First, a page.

Provocative, eh? This week's letters section is devoted entirely to responses to Smith's comments, which editor Merrill Panitt says "is running about 15-1 in favor of Smith's position." A typical missive says "It takes a great deal of courage and integrity to reprimand publicly one's colleagues. If we had more network newsmen of his stature we wouldn't have to worry about bias and fair coverage." One writer asks, tongue-slightly-in-cheek, "Is he interested in being President?"

With this established, it's now time to turn to Eric Sevareid, who is equally adamant that there is no bias in the media. In an interview with Neil Hickey, Sevareid discusses the difference between news values and judgments and personal biases. While acknowledging that "we have fallen into at least some shallow ruts," he insists that for the most part, stories are selected based on "ingrained reflexes on what is news and what isn't." Why, then, do so many people believe in the existence of a liberal bias in the news? "I don't know what the word liberal means," replies Sevareid, "except a kind of open-mindedness, a basic humanitarian view of life and concern for people." He has, in fact, been accused many times of being too conservative, by youth groups, protester groups, radical groups. "A lot of people say a lot of things," Sevareid concludes.

He also dismisses Smith's claim that the media operate in an echo chamber. "I haven't had a serious conversation with Howard K. Smith, I suppose, in 10 years. I haven't run into Huntley or Brinkley in two or three years. It's ridiculous." Agnew's accusations, which stirred up so much of the controversy in the first place, are "demagoguery," the "conspiracy theory of history." It's easy to whip the public into believing in this kind of argument once it's made public; "Joe McCarthy had a majority of Americans convinced that this government was crawling with Communists. It simply was not so."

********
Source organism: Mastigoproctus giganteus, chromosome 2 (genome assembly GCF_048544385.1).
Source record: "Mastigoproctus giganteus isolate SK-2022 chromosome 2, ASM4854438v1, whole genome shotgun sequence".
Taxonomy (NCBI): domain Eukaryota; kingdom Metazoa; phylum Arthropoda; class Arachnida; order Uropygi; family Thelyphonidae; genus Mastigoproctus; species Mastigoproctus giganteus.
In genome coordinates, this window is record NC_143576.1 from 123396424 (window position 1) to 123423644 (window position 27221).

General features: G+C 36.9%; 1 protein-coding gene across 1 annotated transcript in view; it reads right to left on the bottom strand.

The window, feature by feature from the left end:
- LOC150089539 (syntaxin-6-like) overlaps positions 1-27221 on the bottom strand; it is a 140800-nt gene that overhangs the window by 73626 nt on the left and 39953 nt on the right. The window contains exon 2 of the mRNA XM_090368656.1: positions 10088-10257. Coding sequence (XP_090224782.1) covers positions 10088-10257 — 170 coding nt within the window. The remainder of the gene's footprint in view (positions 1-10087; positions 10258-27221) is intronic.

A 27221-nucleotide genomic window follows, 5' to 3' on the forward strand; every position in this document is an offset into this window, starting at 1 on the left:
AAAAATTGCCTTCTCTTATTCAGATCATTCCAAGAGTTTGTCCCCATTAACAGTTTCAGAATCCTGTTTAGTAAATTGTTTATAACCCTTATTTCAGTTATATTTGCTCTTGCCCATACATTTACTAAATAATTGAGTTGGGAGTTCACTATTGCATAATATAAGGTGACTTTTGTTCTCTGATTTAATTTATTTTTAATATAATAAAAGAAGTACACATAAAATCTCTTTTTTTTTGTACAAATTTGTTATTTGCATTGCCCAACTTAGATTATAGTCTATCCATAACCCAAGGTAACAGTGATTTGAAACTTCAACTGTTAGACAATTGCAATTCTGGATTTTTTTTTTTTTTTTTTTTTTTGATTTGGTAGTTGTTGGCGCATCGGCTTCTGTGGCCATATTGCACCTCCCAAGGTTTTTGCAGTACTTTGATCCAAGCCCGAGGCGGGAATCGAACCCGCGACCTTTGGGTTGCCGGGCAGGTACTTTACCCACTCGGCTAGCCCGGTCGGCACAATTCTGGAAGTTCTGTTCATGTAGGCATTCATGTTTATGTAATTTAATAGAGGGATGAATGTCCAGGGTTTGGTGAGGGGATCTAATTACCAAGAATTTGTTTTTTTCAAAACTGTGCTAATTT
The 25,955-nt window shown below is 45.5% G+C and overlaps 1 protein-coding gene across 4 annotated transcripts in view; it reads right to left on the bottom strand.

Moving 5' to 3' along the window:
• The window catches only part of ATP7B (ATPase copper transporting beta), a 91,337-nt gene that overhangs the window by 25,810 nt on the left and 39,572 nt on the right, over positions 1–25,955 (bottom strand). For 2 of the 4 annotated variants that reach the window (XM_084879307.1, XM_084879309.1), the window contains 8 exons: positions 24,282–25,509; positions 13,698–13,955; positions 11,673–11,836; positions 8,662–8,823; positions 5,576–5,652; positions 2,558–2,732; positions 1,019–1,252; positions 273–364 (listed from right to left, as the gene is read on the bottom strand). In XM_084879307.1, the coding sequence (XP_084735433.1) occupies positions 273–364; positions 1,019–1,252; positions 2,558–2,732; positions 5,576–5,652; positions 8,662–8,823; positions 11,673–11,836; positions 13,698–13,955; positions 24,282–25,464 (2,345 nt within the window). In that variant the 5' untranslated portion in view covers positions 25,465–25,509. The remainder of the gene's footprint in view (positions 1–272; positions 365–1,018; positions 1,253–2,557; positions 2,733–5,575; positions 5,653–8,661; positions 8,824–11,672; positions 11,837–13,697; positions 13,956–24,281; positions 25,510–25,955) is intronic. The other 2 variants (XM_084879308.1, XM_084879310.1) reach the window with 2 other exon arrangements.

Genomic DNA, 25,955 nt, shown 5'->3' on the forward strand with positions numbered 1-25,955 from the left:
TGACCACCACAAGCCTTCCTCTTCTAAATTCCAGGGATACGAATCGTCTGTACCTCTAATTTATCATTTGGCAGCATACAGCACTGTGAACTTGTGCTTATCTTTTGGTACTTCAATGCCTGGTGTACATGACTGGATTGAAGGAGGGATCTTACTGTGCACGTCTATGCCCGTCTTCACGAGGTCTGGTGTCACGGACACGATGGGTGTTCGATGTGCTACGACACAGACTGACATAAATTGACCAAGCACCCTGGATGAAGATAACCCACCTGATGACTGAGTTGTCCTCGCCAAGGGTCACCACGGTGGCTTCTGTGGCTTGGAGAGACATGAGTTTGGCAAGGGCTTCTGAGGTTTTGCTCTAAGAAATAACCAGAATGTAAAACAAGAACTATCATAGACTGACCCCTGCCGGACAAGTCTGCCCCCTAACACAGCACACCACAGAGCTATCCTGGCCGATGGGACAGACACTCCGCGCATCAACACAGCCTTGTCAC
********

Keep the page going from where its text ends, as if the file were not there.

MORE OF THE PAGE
Much of the discussion, as has been the case all along, surrounds the Vietnam War. "[T]he war has torn up a lot of things here," Sevareid says; the economy, the nation's youth, the draft, and the relationship between the media and the Nixon administration. He feels that Agnew's, and by extension Nixon's, criticism of the media has simply stirred things up. "This Administration was not doing that badly with the press. But this attack has exacerbated things, made lots of people angry. It's scapegoat politics."  Even so, he feels that Nixon has had "very decent treatment" from the press.

Finally, he reiterates his belief that there is no media bias. "Every letter I've ever received in my life that accused me of bias was simply someone who disagreed with me. I have never had a letter yet from anybody who says, 'I agree with you but you were not fair to the other side.' Never. Never."